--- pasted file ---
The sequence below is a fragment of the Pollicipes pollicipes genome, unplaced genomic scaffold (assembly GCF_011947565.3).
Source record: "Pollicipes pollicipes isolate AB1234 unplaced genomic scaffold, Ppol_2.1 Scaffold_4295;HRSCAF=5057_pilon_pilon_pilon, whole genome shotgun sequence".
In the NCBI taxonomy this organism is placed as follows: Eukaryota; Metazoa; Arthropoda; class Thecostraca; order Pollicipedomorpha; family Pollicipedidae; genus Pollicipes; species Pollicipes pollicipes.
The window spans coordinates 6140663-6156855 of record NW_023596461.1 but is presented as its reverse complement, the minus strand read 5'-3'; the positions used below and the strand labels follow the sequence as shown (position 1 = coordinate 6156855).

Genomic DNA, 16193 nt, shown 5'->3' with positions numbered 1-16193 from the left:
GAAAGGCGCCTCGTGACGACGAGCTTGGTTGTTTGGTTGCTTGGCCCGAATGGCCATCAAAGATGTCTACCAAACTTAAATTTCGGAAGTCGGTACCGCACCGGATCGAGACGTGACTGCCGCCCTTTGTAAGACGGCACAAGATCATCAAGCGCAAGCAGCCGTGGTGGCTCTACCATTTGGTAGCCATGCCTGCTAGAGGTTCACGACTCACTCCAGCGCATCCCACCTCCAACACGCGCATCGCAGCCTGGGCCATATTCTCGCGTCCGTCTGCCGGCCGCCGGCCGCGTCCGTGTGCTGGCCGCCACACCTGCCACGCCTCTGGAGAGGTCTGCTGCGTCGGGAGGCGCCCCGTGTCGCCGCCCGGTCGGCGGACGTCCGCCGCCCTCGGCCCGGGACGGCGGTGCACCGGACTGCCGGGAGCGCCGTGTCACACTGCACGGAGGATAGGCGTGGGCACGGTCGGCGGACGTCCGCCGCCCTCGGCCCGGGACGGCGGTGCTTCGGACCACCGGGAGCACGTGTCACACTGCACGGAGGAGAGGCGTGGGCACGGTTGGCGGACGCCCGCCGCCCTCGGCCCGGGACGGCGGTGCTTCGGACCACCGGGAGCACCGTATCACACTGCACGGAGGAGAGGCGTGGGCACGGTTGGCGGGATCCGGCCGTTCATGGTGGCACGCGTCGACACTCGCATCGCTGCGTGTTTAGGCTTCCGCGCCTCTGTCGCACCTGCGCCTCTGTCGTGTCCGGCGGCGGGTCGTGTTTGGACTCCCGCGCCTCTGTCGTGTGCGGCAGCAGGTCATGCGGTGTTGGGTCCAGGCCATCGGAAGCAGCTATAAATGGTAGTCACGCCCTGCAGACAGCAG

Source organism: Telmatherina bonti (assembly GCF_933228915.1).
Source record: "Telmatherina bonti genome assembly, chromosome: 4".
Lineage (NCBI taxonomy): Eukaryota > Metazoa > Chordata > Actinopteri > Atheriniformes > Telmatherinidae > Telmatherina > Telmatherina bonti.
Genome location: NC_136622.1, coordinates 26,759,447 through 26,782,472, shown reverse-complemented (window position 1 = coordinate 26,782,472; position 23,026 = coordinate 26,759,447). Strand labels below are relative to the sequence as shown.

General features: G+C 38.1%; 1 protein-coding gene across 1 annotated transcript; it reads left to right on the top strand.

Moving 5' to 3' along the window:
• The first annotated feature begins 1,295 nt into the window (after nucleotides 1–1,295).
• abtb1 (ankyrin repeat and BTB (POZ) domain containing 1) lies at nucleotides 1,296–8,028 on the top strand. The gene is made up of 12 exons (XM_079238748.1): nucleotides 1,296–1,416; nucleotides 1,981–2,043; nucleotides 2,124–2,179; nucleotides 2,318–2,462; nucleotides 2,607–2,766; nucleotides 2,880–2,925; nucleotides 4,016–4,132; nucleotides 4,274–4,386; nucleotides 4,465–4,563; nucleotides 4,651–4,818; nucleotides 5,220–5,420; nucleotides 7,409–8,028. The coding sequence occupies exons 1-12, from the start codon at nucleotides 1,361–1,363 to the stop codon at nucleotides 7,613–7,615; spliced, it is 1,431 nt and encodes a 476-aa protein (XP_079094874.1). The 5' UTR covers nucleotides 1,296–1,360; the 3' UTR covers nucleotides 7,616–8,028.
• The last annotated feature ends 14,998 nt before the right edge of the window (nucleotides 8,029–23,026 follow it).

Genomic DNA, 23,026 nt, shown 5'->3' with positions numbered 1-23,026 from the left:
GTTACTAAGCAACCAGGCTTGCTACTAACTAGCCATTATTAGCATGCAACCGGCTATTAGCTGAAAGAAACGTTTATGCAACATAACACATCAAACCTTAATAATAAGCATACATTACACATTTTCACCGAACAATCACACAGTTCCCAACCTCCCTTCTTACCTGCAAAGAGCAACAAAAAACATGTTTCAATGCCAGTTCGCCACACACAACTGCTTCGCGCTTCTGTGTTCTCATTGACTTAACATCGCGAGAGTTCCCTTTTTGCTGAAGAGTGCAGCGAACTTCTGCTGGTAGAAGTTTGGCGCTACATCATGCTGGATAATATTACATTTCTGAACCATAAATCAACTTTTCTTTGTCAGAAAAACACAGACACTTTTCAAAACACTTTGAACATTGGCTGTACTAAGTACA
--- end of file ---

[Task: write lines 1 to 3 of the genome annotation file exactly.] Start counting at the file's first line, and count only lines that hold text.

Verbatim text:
The sequence below is a fragment of the Pollicipes pollicipes genome, unplaced genomic scaffold (assembly GCF_011947565.3).
Source record: "Pollicipes pollicipes isolate AB1234 unplaced genomic scaffold, Ppol_2.1 Scaffold_4295;HRSCAF=5057_pilon_pilon_pilon, whole genome shotgun sequence".
In the NCBI taxonomy this organism is placed as follows: Eukaryota; Metazoa; Arthropoda; class Thecostraca; order Pollicipedomorpha; family Pollicipedidae; genus Pollicipes; species Pollicipes pollicipes.